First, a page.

imagine the following example (simplified!) … you need the sound of a collapsing building. if i'm lucky i find the correct sample, if not i have to find samples from "colliding small things" and arrange them into a big bang. would be pretty sweet to just model a house from small beton bricks, give them some velocity and record the result :slight_smile: (it's just an example, so don't gimme … it's much easier to do the sample searching/cutting)

other plan would be f.ex. to build an interactive sound generating device (you have a character walking through a world interactin with the objects). atm i do this with a max/msp patch … where i play the sounds.

edit: @core-dump … i see where he is going but that would be only one (small) part of what i'm thinking about …

i’ve once seen an amazing documentary about the nextGen of physical sound synthesis, and found a quite interesting paper about it.

I wrote a line about it in a post where a guy asked for interesting topics for his thesis…

…let me check the history…

…ah in April 2008…


And the Paper can be found here:

This site might also be interesting… haven’t taken a closer look for now, but there is a link to a master thesis about this topic:

that was the post i was looking for .:emp…imm0|82:.  :slight_smile:


it is a fuckin' interesting topic, and it would make life much easier for game-developers if you'd get your sounds automatically by just parameterizing your physical objects.

n1 thx … will be a good bedside reading :slight_smile:

(also posted unintentionally on the original thread  :smiley: )

edit: wow … just by reading the introductions it's already clear … it's exactly what i wanted to know/ i was talking about. nice to see that there is something happening in academic research in this direction :slight_smile:

I don’t think this would be practical in real-time at this moment, at least on a large scale.  For complex sounds such as a collapsing building you would cache the sound of a more simplistic simulation that gives “believable” results (you mentioned something to this effect).  I would argue this is much easier to do with sound than with graphics.  I think if you look at 3d packages (maya, 3ds max) as opposed to real-time implementations (i.e. games), you will find get the general idea of how to do what you want to do, conceptually that is.  Graphics deals with the physics of light and thus we have materials and shaders in these packages to tweak how light interacts with the various objects we create to achieve an, often times, realistic result.  With your idea you are just dealing with the physics of vibrations and so just like there are lambert, blinn, phong materials for graphics and the properties that go with them.  It would be helpful if you tried to replicate this structure for sound.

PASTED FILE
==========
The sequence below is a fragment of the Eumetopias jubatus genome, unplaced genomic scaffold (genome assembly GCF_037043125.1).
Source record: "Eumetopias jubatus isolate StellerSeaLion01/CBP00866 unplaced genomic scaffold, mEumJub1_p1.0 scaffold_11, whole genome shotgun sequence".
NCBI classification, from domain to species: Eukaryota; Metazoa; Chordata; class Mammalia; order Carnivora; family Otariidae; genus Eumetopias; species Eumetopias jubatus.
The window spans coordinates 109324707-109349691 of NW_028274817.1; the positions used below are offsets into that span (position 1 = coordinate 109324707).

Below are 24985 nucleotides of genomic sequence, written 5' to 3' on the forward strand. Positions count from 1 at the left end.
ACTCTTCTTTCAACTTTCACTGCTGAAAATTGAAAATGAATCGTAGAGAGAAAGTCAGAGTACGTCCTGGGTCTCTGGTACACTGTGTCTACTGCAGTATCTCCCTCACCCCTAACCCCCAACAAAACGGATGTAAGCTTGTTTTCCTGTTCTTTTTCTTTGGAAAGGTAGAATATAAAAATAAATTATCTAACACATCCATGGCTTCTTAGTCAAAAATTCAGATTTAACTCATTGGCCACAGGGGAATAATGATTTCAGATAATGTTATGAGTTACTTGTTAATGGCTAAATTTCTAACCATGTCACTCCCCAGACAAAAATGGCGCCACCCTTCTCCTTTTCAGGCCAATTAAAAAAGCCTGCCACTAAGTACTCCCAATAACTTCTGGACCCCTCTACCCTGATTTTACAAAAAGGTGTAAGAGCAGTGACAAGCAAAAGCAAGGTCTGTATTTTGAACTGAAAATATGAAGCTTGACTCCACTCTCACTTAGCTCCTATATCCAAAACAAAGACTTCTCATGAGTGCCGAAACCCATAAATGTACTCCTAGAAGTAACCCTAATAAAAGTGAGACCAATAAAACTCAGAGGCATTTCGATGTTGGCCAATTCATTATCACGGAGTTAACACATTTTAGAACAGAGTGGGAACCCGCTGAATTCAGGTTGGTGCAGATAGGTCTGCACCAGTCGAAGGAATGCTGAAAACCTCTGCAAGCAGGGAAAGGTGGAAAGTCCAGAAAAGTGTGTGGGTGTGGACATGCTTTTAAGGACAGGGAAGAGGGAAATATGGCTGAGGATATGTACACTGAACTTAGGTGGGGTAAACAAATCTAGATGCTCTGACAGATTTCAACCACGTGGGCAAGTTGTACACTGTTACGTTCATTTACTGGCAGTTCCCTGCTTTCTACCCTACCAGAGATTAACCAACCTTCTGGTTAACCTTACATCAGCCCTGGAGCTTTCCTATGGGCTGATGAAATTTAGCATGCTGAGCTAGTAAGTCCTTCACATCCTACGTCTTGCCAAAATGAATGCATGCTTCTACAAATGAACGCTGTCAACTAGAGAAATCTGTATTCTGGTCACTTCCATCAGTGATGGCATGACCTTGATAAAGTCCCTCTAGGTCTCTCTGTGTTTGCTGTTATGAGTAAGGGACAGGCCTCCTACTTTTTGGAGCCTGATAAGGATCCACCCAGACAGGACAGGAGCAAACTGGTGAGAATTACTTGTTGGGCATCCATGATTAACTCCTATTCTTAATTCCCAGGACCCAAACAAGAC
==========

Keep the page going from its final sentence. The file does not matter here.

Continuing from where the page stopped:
As for computing power, with architectures such as CUDA on the rise, and multicore processors being the standard for your average computer buyer I don’t think that will really be a problem.

well, i think that it is neither implemented at all nor would it be fast enough for realtime-apps … yet.

But if you look on what is possible with physics and shaders today, i bet it wont take that long (if there is once an implementation) until one find a way to use it in realtime-apps. Even if it’s just a kind of fake-solution as it is with the shaders for “reflection” today. Real, physically correct raytracing is as well not (yet) usable for realtime-apps with current power of computers.